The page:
LIBOR Fraud May Be the Mother of All Bank Scandals

An estimated $1.5 trillion was stolen from customers in the LIBOR scandal.

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A view of Barclay's headquarter at London's Canary Wharf financial district, Thursday, June 28, 2012. Barclays PLC and its subsidiaries will pay about 453 million US dollars to settle charges that they tried to manipulate interest rates that can affect how much people pay for loans to attend college or buy a house. Britain's Barclays is one of several major banks reportedly under investigation for such violations.

James Rickards is a hedge fund manager in New York City and the author of “Currency Wars: The Making of the Next Global Crisis” from Portfolio/Penguin. Follow him on Twitter at @JamesGRickards.

Investors have by now heard of the LIBOR scandal engulfing the banking industry. LIBOR stands for the London Interbank Offered Rate. To some it may be just the latest entry on a list of bank frauds and blunders in recent years, from mortgage scams to MF Global and the London Whale.

In fact, this may be the mother of all scandals—the one that finally leads to criminal charges and the insolvency of major banks. The fraud is breathtakingly easy to understand once past a small amount of jargon. Indeed, the simplicity of the fraud is the greatest threat to the perpetrators because here at last is a fraud that is easy for juries to understand and for prosecutors to prove.

LIBOR is the interest rate at which top-tier banks in London offer to lend to each other on an unsecured basis. The loans are usually short term, typically a day, a week, or several months. Historically the banks in the LIBOR market were among the strongest credits in the world and this type of lending was considered extremely low risk. As a result, LIBOR was among the lowest interest rates available in the market. Other interest rates including corporate loans were benchmarked to LIBOR and expressed as a spread, such as LIBOR plus 1 percent. LIBOR became the base rate used in calculating a vast number of other products and transactions.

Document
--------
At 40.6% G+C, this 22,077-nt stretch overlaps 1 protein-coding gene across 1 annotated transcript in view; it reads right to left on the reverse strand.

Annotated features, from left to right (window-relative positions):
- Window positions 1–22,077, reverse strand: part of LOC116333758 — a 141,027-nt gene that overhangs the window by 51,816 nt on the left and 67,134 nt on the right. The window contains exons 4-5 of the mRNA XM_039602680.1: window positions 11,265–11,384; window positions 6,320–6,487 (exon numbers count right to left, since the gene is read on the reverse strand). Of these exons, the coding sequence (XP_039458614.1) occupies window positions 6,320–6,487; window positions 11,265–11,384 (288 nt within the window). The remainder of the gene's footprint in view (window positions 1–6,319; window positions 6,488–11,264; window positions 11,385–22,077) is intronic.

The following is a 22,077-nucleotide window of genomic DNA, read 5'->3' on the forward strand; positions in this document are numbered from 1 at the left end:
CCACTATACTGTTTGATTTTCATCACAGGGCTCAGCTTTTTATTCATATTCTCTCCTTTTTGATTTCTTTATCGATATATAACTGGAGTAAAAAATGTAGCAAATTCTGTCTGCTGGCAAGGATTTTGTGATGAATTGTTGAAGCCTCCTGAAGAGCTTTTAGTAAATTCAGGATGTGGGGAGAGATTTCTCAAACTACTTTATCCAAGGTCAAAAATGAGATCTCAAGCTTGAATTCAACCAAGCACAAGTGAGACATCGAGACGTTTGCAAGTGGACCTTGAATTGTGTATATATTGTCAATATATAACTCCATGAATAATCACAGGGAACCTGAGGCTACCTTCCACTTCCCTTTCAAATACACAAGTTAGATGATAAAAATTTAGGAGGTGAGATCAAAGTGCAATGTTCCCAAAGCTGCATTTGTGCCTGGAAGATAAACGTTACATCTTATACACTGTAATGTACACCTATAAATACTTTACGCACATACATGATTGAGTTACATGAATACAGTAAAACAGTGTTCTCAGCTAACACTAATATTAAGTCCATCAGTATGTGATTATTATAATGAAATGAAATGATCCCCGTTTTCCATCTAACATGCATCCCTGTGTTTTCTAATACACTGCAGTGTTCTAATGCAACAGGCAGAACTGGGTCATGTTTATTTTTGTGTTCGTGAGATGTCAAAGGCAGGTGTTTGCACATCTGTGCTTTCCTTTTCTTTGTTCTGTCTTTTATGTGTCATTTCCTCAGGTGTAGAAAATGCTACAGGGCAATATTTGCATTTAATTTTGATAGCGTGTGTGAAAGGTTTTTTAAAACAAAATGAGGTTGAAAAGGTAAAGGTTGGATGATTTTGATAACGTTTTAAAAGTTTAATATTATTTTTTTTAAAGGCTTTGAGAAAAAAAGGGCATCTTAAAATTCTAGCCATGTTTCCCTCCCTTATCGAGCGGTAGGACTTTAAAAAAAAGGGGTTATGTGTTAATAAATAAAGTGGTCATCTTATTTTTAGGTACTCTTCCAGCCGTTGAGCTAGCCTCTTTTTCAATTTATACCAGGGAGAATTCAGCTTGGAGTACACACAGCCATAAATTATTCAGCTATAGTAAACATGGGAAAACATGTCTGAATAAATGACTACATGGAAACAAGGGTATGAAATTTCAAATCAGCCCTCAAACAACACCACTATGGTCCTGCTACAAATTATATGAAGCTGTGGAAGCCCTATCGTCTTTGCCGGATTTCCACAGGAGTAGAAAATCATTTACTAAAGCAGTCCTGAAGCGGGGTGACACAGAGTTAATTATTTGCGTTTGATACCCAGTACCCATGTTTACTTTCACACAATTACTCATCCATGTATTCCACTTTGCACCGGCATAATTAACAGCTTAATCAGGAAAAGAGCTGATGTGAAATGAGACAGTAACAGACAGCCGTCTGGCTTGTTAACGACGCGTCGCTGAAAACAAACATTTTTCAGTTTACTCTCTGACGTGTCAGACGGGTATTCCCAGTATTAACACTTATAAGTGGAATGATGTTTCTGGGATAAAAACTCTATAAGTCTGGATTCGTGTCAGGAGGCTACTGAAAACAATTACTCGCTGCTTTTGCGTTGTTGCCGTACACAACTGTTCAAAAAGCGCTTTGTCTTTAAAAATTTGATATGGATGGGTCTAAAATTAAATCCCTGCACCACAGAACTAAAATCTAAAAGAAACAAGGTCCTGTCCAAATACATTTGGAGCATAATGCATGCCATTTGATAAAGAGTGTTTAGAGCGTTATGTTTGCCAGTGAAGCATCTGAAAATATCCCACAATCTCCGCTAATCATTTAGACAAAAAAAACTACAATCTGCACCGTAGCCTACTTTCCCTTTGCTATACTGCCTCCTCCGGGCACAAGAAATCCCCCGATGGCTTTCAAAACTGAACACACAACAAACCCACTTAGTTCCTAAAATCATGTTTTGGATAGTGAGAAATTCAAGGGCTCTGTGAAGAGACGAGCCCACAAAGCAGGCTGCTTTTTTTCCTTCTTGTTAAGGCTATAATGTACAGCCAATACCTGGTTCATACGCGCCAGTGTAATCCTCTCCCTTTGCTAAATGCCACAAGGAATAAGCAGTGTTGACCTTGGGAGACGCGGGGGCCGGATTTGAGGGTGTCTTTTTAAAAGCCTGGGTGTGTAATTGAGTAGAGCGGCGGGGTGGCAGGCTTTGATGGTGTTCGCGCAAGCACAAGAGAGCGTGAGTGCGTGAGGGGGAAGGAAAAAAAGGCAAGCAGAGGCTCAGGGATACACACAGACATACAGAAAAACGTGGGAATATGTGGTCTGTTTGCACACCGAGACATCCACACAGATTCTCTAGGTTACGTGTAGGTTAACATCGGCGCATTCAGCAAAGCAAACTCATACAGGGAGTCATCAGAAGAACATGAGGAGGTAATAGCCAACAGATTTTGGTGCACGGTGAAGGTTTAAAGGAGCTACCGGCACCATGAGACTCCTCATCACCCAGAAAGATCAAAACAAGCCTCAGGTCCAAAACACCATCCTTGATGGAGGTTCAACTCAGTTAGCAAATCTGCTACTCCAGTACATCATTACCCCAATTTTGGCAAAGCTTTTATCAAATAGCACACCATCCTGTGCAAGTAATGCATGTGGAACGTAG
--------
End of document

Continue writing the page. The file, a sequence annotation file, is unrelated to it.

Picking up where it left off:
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LIBOR is set by a committee of banks sending their estimates of the rate at which they could borrow to a trade association. The banks on the committee are among the largest in the world including J.P. Morgan, Citibank, and Bank of America. The trade association would discard the highest and lowest rates and average the rest to arrive at the official LIBOR. This would then be published on financial news services. Payments due under LIBOR transactions would be calculated using that published rate.

We now know that some of the banks on the committee lied about the rates for a period of six years from 2005 to 2010, perhaps longer. The lies had two purposes. The first was to make money for the bank by lowering what it had to pay on LIBOR-based contracts. This is a kind of direct theft from customers. The second reason involved hiding the fact that some banks were being asked to pay high rates during the Panic of 2008. This is considered a sign of distress. By lowering the reported rate, the banks were made to appear healthier than they were and committed a fraud on the market as a whole.